"Through the acquisition of Kanebo Cosmetics' stock, Kao intends to align Kanebo Cosmetics with its own cosmetics business to create one of the world's foremost cosmetics business groups," the Kao statement said.
Kanebo cosmetics are sold in approximately 50 countries worldwide through distributors as well as subsidiaries and affiliated companies. At the end of this year, Kanebo Cosmetics is expected to generate sales of 196.5 billion yen, or $1.69 billion. Kao's prestige cosmetics business generated sales of 78.3 billion yen, or $675 million, for the fiscal year ended March 31.
“Azzedine has been one of the biggest influences in my life. He has always been such a strong, loving, fatherly figure to me. I call him Papa. His designs are indescribably unique, they are pieces of art. He knew how to make the female form look its loveliest. I have so many memories of him; my favorite might be during my first show with him in Paris. He liked me and he wanted to help me get more work. He called all his friends at Kenzo and Comme des Garcons, and asked them to book me. They said, ‘But she can’t walk!’ And he said, ‘but she has such a great ass!' His friendship and support has been the great privilege of my career. I can't imagine life without him. Repose en paix mon Papa.” - @stephanieseymour tells @wwd. #wwdfashion (📷: @steveeichner) #alaia #azzedinealaia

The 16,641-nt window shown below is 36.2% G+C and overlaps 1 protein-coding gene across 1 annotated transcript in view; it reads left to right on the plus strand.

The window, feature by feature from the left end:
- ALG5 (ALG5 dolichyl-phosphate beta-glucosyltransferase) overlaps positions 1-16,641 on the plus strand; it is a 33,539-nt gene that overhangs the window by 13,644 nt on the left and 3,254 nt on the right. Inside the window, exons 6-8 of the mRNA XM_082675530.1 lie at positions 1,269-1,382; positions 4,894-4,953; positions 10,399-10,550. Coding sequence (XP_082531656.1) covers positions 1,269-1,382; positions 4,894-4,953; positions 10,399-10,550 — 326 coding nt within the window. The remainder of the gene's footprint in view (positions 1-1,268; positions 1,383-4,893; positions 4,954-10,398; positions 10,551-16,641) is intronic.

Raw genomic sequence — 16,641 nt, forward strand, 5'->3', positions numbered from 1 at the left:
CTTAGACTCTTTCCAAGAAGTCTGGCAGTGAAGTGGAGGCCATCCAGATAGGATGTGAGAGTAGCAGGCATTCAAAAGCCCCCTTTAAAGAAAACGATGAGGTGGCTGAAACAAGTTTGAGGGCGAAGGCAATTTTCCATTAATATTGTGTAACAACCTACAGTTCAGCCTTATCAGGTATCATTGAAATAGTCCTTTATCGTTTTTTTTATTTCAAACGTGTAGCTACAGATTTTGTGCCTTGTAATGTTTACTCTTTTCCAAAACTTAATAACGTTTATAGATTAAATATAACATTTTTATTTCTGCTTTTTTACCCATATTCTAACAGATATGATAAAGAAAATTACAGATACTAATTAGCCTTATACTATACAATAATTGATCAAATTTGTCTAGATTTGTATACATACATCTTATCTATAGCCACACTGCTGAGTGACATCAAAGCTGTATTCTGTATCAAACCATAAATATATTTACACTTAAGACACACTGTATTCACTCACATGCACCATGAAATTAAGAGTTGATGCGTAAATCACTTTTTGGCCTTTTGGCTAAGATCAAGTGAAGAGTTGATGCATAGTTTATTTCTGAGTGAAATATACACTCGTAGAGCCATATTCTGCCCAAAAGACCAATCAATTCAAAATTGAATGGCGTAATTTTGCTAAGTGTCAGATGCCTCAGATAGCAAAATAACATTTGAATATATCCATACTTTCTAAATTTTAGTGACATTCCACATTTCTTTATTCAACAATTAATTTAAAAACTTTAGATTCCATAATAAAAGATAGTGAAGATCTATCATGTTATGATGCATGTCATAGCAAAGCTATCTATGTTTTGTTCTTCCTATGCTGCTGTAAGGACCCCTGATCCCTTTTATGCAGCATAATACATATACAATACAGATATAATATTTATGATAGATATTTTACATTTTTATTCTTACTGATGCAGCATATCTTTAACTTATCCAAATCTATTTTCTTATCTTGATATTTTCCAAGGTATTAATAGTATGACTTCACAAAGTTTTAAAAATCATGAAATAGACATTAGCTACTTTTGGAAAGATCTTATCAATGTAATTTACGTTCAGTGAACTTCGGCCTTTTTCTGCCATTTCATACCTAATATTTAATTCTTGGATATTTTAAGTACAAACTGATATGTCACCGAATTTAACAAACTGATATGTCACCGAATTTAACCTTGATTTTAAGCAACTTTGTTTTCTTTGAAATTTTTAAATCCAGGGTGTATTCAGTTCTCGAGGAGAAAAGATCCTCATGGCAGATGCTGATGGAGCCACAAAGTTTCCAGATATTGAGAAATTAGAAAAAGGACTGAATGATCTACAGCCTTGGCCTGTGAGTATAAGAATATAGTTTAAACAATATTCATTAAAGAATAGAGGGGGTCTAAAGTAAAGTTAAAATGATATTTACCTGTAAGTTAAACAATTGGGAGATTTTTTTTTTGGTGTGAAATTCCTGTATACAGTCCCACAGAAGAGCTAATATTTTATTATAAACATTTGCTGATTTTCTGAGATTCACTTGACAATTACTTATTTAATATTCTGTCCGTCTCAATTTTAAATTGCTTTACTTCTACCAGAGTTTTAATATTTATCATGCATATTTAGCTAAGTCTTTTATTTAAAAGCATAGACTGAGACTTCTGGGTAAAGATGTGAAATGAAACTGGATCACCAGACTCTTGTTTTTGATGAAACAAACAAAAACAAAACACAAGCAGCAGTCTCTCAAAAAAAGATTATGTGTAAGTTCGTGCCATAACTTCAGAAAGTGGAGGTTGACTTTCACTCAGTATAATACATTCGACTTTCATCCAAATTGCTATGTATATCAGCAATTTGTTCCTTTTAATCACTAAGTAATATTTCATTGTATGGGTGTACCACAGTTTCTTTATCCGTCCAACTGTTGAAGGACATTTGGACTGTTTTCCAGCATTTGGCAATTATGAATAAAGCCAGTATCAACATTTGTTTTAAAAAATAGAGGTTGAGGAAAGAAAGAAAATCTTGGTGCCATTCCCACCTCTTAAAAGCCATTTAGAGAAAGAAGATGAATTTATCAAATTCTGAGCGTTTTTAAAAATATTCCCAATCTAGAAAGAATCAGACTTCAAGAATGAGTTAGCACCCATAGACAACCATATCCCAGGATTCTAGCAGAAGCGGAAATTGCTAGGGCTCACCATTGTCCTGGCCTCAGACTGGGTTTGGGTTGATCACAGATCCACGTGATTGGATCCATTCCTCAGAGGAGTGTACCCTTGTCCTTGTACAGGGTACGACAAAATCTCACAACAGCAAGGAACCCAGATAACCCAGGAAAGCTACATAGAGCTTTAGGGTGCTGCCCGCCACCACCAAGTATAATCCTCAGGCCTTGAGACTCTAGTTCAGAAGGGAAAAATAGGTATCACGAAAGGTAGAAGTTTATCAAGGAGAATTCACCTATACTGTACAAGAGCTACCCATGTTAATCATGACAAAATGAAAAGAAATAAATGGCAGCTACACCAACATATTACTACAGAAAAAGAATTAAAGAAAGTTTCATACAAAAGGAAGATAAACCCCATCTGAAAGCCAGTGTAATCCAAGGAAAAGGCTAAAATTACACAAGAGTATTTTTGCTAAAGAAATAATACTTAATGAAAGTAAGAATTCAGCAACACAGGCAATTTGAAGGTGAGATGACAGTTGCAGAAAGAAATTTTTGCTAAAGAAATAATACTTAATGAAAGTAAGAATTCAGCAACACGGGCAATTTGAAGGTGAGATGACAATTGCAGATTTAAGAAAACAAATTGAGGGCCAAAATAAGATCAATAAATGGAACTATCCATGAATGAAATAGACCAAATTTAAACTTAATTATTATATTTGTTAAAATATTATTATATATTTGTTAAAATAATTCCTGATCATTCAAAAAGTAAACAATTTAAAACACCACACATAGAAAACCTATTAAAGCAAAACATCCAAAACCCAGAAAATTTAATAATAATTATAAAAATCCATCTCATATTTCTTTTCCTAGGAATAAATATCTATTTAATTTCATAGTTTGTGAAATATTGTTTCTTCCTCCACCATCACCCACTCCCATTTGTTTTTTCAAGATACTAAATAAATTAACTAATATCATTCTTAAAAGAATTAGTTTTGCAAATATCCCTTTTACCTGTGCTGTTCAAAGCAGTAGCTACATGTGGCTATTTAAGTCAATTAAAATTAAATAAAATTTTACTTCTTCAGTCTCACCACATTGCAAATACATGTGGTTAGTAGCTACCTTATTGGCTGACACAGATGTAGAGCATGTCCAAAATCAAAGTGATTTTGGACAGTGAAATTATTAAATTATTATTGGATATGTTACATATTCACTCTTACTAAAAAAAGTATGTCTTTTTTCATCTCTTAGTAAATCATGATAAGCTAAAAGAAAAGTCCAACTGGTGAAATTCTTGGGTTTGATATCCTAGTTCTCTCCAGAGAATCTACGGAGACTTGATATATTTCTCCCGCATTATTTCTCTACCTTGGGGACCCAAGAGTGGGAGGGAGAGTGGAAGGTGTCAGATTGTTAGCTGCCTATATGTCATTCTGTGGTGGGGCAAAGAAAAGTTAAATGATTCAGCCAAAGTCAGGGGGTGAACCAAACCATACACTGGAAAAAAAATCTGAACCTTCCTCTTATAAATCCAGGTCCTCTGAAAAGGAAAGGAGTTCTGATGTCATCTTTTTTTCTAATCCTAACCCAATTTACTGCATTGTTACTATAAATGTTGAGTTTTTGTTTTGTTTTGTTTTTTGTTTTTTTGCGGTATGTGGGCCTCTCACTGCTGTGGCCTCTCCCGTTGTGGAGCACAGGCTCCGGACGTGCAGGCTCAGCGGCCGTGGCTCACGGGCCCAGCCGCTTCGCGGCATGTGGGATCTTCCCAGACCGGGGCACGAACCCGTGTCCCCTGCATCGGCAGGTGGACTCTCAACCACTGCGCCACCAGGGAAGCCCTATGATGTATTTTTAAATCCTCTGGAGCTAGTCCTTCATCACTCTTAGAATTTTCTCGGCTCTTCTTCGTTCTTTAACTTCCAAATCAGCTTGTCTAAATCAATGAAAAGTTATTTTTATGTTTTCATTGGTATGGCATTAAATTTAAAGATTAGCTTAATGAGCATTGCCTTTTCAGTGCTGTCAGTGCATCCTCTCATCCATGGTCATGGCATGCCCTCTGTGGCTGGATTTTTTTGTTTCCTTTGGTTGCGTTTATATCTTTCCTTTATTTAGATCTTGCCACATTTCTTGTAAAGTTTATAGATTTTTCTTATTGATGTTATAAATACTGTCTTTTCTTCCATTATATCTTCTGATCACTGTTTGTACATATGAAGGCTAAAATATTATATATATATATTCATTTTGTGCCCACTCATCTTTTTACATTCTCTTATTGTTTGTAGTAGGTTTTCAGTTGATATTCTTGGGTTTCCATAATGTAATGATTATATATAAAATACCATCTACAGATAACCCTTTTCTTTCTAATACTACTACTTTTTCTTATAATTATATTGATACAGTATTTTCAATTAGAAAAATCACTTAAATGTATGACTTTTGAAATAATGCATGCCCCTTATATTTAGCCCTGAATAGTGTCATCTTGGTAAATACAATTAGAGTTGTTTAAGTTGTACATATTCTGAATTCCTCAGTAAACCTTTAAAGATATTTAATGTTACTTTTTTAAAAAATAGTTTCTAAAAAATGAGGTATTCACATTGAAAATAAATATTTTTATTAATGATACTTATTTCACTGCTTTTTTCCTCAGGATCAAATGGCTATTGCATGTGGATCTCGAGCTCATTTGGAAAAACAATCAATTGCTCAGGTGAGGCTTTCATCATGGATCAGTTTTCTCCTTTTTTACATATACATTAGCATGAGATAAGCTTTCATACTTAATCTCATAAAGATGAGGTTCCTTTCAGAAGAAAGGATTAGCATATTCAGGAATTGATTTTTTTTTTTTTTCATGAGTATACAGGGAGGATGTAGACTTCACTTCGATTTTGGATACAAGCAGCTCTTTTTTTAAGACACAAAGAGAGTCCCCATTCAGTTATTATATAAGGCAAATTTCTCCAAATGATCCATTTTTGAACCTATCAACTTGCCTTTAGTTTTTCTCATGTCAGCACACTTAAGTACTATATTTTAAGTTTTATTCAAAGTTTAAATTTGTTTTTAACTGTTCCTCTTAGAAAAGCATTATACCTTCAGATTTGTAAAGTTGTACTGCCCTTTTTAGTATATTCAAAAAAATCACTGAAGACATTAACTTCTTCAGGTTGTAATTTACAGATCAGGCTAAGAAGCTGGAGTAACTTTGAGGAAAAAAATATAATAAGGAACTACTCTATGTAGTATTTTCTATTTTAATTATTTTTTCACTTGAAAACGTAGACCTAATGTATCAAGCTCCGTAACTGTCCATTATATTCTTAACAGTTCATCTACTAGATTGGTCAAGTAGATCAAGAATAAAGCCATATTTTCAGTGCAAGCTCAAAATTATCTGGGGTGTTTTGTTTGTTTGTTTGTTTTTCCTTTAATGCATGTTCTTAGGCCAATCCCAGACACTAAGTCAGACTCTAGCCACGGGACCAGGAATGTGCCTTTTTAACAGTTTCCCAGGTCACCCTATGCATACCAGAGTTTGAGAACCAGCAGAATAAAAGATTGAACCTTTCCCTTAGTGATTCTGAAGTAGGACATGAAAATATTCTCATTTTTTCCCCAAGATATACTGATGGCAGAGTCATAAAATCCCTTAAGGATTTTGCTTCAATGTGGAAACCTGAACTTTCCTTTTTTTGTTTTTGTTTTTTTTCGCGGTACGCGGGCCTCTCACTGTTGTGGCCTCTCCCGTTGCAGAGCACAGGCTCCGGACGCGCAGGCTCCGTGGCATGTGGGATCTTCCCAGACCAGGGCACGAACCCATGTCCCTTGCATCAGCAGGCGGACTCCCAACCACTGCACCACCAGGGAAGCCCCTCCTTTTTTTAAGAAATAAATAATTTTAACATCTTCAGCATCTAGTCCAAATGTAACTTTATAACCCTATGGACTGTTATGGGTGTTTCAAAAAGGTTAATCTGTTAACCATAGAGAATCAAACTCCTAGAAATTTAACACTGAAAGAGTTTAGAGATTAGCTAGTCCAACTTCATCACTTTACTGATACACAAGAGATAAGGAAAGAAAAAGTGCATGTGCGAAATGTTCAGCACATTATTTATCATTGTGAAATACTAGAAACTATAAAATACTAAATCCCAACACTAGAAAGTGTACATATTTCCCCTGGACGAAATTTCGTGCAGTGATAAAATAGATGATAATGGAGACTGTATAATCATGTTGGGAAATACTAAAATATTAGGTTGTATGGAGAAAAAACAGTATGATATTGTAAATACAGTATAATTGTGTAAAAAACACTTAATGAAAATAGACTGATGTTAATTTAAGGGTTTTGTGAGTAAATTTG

Azzedine Alaïa, flanked by two of his closest friends, models Stephanie Seymour and Naomi Campbell.
He designed Seymour’s dress for her 1995 wedding to Peter Brant, and treated Campbell (who famously called him Papa), like a daughter. For more on the legendary designer, tap the link in bio. #wwdfashion #alaia #azzedinealaia
Azzedine Alaïa's “I-did-it-my-way” ethos stood out starkly at a time when brands are experimenting with consumer-facing fashion shows, coed formats and trans-seasonal collections – anything to perk up lackluster sales of ready-to-wear in an age of Insta-everything. “It’s not creation anymore. This becomes a purely industrial approach,” the late designer told WWD in an interview last year. “But anyway, the rhythm of collections is so stupid. It’s unsustainable. There are too many collections.” Read more about the iconic designer’s life and work on wwd.com, link in bio. #wwdfashion #azzedinealaia (📷: @WWD Archive, 1986) #alaia
Sneaker reselling app @goat’s latest exhibit, "The Greatest: New York," tells the story of New York's sneaker culture. To celebrate the exhibit, an intimate crowd gathered on Thursday night at the pop-up gallery space, located at Platform in Culver City, to hear guest speaker and illustrator @esymai talk about her own rise in streetwear and women in the business. "For me I'm just someone who is creative. I like to create things," said Chang. #wwdfashion
Azzedine Alaïa, one of the most iconic couturiers of the modern era whose body-con designs defined Eighties fashion, has died in Paris. The diminutive Tunisian-born designer, known for his structured knitted dresses with fitted waists and impeccably cut, figure-hugging second skin silhouettes was deeply admired by his peers, and counted supermodel Naomi Campbell - his adoptive daughter - among his inner circle, one of a gang of glamazons including Farida Khelfa, Carla Bruni and Stephanie Seymour who became ambassadors of his style. (📷: Alexandre Guirkinger) #wwdblast